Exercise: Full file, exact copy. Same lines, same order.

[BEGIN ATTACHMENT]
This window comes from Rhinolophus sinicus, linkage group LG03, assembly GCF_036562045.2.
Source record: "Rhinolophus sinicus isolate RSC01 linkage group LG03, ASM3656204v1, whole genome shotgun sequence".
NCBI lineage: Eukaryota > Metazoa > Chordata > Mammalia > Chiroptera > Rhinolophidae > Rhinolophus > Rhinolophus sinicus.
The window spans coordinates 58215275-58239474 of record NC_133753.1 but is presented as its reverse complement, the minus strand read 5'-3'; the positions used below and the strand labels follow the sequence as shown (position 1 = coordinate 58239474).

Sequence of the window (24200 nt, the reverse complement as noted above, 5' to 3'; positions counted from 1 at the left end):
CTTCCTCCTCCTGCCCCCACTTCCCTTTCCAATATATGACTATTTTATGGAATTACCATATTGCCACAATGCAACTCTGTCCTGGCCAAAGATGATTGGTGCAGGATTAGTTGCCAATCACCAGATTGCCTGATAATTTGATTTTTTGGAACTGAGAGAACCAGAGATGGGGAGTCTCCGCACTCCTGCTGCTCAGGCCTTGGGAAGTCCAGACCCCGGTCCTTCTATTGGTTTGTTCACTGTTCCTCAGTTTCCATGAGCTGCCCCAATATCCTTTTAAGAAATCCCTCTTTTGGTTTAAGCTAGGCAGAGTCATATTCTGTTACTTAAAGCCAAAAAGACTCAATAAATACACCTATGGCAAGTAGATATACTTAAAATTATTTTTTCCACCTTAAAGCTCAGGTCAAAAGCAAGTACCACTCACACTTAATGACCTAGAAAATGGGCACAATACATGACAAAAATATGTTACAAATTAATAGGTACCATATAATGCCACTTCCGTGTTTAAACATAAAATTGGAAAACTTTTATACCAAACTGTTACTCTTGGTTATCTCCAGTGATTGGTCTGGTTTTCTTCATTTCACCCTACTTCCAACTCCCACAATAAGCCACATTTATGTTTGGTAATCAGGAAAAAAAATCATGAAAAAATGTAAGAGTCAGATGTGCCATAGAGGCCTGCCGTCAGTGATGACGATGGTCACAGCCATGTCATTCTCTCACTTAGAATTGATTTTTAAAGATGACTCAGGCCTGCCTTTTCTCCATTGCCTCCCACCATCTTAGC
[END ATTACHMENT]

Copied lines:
This window comes from Rhinolophus sinicus, linkage group LG03, assembly GCF_036562045.2.
Source record: "Rhinolophus sinicus isolate RSC01 linkage group LG03, ASM3656204v1, whole genome shotgun sequence".
NCBI lineage: Eukaryota > Metazoa > Chordata > Mammalia > Chiroptera > Rhinolophidae > Rhinolophus > Rhinolophus sinicus.
The window spans coordinates 58215275-58239474 of record NC_133753.1 but is presented as its reverse complement, the minus strand read 5'-3'; the positions used below and the strand labels follow the sequence as shown (position 1 = coordinate 58239474).

Sequence of the window (24200 nt, the reverse complement as noted above, 5' to 3'; positions counted from 1 at the left end):
CTTCCTCCTCCTGCCCCCACTTCCCTTTCCAATATATGACTATTTTATGGAATTACCATATTGCCACAATGCAACTCTGTCCTGGCCAAAGATGATTGGTGCAGGATTAGTTGCCAATCACCAGATTGCCTGATAATTTGATTTTTTGGAACTGAGAGAACCAGAGATGGGGAGTCTCCGCACTCCTGCTGCTCAGGCCTTGGGAAGTCCAGACCCCGGTCCTTCTATTGGTTTGTTCACTGTTCCTCAGTTTCCATGAGCTGCCCCAATATCCTTTTAAGAAATCCCTCTTTTGGTTTAAGCTAGGCAGAGTCATATTCTGTTACTTAAAGCCAAAAAGACTCAATAAATACACCTATGGCAAGTAGATATACTTAAAATTATTTTTTCCACCTTAAAGCTCAGGTCAAAAGCAAGTACCACTCACACTTAATGACCTAGAAAATGGGCACAATACATGACAAAAATATGTTACAAATTAATAGGTACCATATAATGCCACTTCCGTGTTTAAACATAAAATTGGAAAACTTTTATACCAAACTGTTACTCTTGGTTATCTCCAGTGATTGGTCTGGTTTTCTTCATTTCACCCTACTTCCAACTCCCACAATAAGCCACATTTATGTTTGGTAATCAGGAAAAAAAATCATGAAAAAATGTAAGAGTCAGATGTGCCATAGAGGCCTGCCGTCAGTGATGACGATGGTCACAGCCATGTCATTCTCTCACTTAGAATTGATTTTTAAAGATGACTCAGGCCTGCCTTTTCTCCATTGCCTCCCACCATCTTAGC